Isabelle Florence Ahearn O’Neill

Inducted: 2014
Born: 1880
Died: 1975

Isabelle A. O’Neill was a stage and screen actor of the silent film era, a suffragist, and the first woman elected to the Rhode Island Legislature. She also served in the state Senate and, under President Franklin Roosevelt, in the Federal Bureau of Narcotics. She was born on June 8, 1880, in Woonsocket, Rhode Island, the youngest of thirteen children of Mary J. (O’Connor) Ahearn and Daniel Ahearn. Isabelle was her father’s favorite child, who indulged her within the limits of a strict Irish Catholic upbringing. She was not only the first in her family to attend high school, but the family was successful enough in their many enterprises to afford her the luxury of an advanced education. She attended Lynn School of Oratory in Providence, the Boston College of Drama and Oratory, and Dr. Sargent’s School of Physical Education in Cambridge. She opened her academy, the Ahearn School of Oratory, Drama, and Physical Education, in 1900, and she annually presented public recitals of her students at the Providence Opera House. In addition, she taught elocution and physical education in the parochial schools in the Providence area.

Isabelle met John O’Neill one summer at Matunuck, Rhode Island, and they fell in love. However, Isabelle’s father disapproved of John, but Isabelle’s independent streak asserted itself, and they eloped on November 25, 1907. They had one child named John, who was born in November 1908 but died of meningitis just three weeks after his third birthday. Her marriage was shorter than her son’s life. Isabelle and John had dominant, powerful personalities, and she would not be submissive. They were separated by 1910, and John disappeared from her life. Being a strict Roman Catholic, Isabelle never divorced.

The death of her son deeply affected Isabelle for a time. She spent the next several years touring the country for the New York Dramatic League on behalf of “clean theater” and threw herself into acting. She played a leading lady for the Empire Stock Company and, in 1915, joined the acting troupe of the Eastern Film Corporation, a new silent screen production company. By 1919, she had turned her dramatic and oratorical talents to the cause of women’s suffrage. The Campaign for suffrage climaxed in Rhode Island between 1917 and 1920, and she was part of that effort. She was a Rhode Island Equal Suffrage Association member, founded in December 1868 by Paul Wright Davis and Elizabeth Buffum Chace. Rhode Island ratified the Nineteenth Amendment in January 1920, and Isabelle joined the United League of Women Voters – the successor to the Equal Suffrage Association. One of the United League of Women Voters committees was the Disarmament Committee (a favorite idea of Carrie Chapman Catt, the founder of the National League of Women Voters). Isabelle wrote a one-act play, The Fifth Commandment, performed around the Providence area. She also enrolled in the league’s School of Government Procedure and served in the mock legislature that the league created.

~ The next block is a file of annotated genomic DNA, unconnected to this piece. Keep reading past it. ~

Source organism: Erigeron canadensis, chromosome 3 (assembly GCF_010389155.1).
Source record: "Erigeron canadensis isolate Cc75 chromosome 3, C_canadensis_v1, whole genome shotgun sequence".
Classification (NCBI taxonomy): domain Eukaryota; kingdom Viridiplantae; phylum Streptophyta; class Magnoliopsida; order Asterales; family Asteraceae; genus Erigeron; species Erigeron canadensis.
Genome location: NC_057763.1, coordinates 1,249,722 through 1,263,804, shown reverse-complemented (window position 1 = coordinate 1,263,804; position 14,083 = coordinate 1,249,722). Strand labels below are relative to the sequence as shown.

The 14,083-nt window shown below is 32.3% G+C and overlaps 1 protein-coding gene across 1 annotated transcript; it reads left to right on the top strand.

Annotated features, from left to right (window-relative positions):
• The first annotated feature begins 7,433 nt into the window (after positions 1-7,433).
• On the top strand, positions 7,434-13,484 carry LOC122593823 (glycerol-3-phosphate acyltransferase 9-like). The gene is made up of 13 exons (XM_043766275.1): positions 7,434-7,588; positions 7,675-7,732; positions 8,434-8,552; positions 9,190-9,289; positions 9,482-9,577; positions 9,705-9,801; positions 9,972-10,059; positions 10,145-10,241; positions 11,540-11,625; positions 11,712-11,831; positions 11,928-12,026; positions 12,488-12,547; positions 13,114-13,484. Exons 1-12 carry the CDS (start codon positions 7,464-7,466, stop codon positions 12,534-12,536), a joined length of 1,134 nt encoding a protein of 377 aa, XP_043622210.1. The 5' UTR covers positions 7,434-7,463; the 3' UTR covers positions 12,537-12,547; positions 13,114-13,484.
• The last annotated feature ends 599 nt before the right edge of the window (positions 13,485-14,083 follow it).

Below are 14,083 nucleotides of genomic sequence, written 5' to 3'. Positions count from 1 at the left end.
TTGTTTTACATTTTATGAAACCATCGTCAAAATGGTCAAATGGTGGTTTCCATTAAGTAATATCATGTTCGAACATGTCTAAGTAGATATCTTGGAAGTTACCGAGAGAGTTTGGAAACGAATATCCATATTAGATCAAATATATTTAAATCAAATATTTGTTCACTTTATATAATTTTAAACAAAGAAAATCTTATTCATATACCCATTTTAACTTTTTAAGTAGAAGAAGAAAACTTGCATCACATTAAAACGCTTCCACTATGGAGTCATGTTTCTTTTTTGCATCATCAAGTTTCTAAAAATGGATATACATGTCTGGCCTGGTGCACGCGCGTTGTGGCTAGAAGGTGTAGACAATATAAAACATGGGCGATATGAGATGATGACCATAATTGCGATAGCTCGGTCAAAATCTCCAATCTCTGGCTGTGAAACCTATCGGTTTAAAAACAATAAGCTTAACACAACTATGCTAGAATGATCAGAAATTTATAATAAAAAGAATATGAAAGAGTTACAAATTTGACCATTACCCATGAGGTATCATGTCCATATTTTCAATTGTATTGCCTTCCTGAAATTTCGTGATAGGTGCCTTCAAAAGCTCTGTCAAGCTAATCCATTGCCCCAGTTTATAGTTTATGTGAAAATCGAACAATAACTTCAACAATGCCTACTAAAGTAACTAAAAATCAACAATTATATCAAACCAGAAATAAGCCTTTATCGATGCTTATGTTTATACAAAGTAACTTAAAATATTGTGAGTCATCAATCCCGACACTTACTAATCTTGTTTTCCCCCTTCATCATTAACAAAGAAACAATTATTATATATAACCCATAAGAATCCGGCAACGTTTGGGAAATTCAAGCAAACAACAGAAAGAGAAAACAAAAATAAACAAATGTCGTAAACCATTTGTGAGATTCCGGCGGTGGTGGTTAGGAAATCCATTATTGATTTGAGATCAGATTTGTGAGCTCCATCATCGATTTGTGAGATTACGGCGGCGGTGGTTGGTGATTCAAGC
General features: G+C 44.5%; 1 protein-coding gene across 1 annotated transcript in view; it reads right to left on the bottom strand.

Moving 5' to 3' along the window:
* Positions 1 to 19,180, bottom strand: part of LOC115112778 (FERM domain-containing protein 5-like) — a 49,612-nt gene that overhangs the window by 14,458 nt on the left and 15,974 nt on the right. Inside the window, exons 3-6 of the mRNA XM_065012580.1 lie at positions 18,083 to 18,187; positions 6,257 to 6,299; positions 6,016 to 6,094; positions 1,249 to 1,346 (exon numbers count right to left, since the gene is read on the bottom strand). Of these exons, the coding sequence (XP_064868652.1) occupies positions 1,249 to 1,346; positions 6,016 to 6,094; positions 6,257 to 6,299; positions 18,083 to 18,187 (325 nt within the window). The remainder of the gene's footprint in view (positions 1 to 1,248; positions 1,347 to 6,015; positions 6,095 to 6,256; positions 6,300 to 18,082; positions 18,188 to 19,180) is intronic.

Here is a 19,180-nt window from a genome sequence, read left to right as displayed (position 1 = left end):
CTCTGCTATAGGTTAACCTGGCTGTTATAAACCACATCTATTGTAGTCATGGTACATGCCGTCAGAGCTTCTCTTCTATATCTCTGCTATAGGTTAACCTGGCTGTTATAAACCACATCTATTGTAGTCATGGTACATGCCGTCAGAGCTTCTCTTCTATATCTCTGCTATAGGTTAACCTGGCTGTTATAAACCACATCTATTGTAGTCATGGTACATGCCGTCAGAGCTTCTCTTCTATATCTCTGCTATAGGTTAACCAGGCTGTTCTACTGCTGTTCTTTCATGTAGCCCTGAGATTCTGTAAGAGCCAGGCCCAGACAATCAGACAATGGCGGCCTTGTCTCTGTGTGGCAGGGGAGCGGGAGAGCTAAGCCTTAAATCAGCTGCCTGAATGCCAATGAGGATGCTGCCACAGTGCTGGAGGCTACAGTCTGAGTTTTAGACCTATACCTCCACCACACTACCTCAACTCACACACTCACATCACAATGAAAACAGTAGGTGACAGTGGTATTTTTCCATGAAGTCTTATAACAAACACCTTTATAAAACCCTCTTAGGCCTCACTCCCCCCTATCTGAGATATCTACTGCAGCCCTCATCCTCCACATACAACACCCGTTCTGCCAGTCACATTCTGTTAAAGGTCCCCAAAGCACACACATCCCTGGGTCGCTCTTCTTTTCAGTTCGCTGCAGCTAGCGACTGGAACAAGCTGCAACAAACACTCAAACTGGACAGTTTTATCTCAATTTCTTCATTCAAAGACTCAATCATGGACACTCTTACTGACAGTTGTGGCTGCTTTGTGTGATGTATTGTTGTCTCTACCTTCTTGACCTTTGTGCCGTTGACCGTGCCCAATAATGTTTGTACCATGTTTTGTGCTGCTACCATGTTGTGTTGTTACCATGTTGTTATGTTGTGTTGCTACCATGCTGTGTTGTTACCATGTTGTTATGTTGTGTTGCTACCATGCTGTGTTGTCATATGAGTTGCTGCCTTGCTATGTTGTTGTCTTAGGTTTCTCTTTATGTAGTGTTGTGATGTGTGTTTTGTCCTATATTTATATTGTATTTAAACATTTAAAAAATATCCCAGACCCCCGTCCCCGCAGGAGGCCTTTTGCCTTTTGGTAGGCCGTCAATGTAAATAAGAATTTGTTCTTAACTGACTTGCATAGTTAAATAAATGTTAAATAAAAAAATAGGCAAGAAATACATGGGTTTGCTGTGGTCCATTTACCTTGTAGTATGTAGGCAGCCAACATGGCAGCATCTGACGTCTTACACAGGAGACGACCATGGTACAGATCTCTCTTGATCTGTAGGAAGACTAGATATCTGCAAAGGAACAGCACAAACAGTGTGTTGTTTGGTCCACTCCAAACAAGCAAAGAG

In 1920, Isabelle vigorously campaigned for Democratic candidates, speaking as many as four times a day at rallies, often as the featured speaker. She was back on the stump again in 1922 and chaired the William S. Flynn Auxiliary Committee. She presided over a party rally at the Narragansett Hotel in Providence in October 1922, an event that the Providence News declared “the first political rally in this State to be president over by a woman.” Flynn swept into the governor’s seat in the greatest Democratic success in Rhode Island since 1902. Isabelle also won, becoming the first woman to win a seat in the General Assembly. Hers was a hard-fought campaign during which she made about a hundred speeches. The Providence Journal said that hers were “some of the best speeches of the Campaign. And she did it without a physical setback.” She confounded the usual notion that a woman was too frail for such rigor.